February 16, 2016
Once the stuff of dramatic headlines in an increasingly digitized world, cyber attacks today have become alarmingly routine. From the banking and aviation industries to governments around the world, cyber hackers have compromised security systems, gained access to top-secret information and caused billions of dollars worth of damage. The malicious Stuxnet computer worm unleashed against Iran in 2010, made it clear that even nuclear programs are vulnerable to cyber sabotage.
Yet despite ample evidence that cyber attacks are on the rise, many states have far too few protections in place – and the consequences could be catastrophic.
The 2016 NTI Nuclear Security Index, published in January, found that 20 nations with significant stockpiles of weapons-usable nuclear materials or certain types of nuclear facilities such as power plants have no laws or regulations to protect against cyber attacks at nuclear facilities. Just 13 of the 47 countries assessed for their cybersecurity efforts received perfect scores. However, even among those high-scoring nations, significant security gaps remained, such as a no clear inspection procedures to ensure compliance with their cyber security laws or regulations.
The world’s failure to develop effective cyber protections and defenses in this area has not resulted in a catastrophe, so far. However, Dr. Page Stoutland, vice president of scientific and technical affairs at NTI, thinks such luck is unlikely to continue unless cyber security efforts improve dramatically.
“Today, not only is the cyber threat increasing, but nuclear facilities are becoming increasingly digitized, particularly as new nuclear facilities are built,” he says. “As a result, the possibility of a major safety or security incident is becoming more acute.”
If the threat of cyber attack is so urgent, why are countries so far behind?
The Challenges of Cyber Security
The ever-evolving complexity of digital systems – such as those in nuclear facilities – is a major hurdle to defending against cyber attacks. Today, nuclear facilities rely upon hundreds of automated digital systems, many of which are built upon legacy systems that were designed well before today’s cyber threats emerged.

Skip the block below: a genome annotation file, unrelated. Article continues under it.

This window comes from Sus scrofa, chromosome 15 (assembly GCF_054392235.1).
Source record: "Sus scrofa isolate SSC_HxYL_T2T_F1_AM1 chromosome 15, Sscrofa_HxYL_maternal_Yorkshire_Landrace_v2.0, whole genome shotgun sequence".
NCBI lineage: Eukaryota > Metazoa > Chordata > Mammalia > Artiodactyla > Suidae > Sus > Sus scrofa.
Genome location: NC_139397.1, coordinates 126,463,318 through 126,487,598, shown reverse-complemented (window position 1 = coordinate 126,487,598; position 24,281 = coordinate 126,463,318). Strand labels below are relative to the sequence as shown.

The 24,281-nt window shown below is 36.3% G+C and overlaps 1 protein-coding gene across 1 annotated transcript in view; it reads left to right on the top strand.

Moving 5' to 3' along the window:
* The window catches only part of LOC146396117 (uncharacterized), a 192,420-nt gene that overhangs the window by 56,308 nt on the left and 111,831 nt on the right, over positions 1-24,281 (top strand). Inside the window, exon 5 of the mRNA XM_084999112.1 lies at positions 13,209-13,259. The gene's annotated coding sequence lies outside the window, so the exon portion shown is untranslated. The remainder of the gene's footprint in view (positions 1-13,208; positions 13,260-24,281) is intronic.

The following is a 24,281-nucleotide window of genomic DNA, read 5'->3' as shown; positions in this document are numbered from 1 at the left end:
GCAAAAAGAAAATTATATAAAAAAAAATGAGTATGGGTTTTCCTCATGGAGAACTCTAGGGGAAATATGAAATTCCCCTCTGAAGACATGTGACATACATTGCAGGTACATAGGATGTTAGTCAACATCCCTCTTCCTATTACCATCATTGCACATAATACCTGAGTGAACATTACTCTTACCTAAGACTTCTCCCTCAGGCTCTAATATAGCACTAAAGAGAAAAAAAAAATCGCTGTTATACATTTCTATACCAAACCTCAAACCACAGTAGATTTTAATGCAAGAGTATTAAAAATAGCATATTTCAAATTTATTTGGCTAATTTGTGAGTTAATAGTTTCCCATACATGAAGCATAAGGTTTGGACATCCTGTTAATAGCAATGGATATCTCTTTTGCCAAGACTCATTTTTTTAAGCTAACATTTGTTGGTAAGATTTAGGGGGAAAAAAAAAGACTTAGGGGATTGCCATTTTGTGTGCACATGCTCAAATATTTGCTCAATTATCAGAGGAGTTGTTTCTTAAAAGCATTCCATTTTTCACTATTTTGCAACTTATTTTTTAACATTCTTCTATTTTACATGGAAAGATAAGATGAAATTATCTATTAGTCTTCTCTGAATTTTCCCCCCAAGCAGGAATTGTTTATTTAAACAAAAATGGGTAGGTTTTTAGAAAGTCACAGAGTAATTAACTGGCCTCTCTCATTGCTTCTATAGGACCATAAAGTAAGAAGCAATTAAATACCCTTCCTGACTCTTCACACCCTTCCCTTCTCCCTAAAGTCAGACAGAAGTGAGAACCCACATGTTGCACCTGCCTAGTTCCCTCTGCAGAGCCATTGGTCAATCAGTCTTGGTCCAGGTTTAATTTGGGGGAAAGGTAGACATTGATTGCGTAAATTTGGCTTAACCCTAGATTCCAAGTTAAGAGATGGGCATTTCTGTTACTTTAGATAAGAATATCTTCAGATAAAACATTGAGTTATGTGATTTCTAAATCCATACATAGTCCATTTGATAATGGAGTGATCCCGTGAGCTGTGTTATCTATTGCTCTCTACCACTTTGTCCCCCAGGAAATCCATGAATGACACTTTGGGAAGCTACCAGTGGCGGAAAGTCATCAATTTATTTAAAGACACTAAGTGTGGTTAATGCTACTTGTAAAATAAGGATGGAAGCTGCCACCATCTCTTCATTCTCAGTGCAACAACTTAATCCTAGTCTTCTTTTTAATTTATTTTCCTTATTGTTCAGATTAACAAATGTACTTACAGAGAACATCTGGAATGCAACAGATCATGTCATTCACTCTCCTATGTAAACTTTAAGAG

Meanwhile, barriers to cyber attacks continue to fall.
“Today, cyber-criminals don’t have to be cyber geniuses,” says Alan Brill, senior managing director at Kroll, a leading information and intelligence management company. On the black market, hackers can be hired and entire computer networks can be rented in order to execute attacks. Thanks in part to these plug-and-play technologies, demand for cyber-criminals continues to grow. “Criminal organizations and terrorist groups, not to mention nation-state operators, are actively recruiting [hackers] and seem to have great success,” says Brill.
Charting a Path Forward
Within the nuclear industry, the expert knowledge needed to counter the growing cyber threat is in short supply, says Stoutland. The relatively few cyber-nuclear experts that do exist are concentrated in the United States and a few other countries. This means that most countries—including many seeking nuclear power—simply do not have in-country expertise in this field. Governments, international organizations such as the International Atomic Energy Agency, and nuclear operators are working to strengthen cyber security at nuclear facilities, but much more is needed.
- Countries must strengthen relevant laws and regulations so that cyber security is required at nuclear facilities, and assessments must be performed to ensure implementation.
- Nuclear facilities must look at cyber security from a strategic point of view, and embed cyber security in the processes and procedures so that it’s treated on par with nuclear safety.
- Given the global technical capacity challenges, mechanisms must be developed to allow countries and facilities to share expertise so that there are no weak links when it comes to cyber defense.
Experts agree the time for action is now. The threat of cyber attack will continue to grow as the world becomes increasingly reliant upon digital systems.
“There is no easy answer to the cyber threat,” says Stoutland, “but given the potential consequences, policy makers and political leaders must do more.”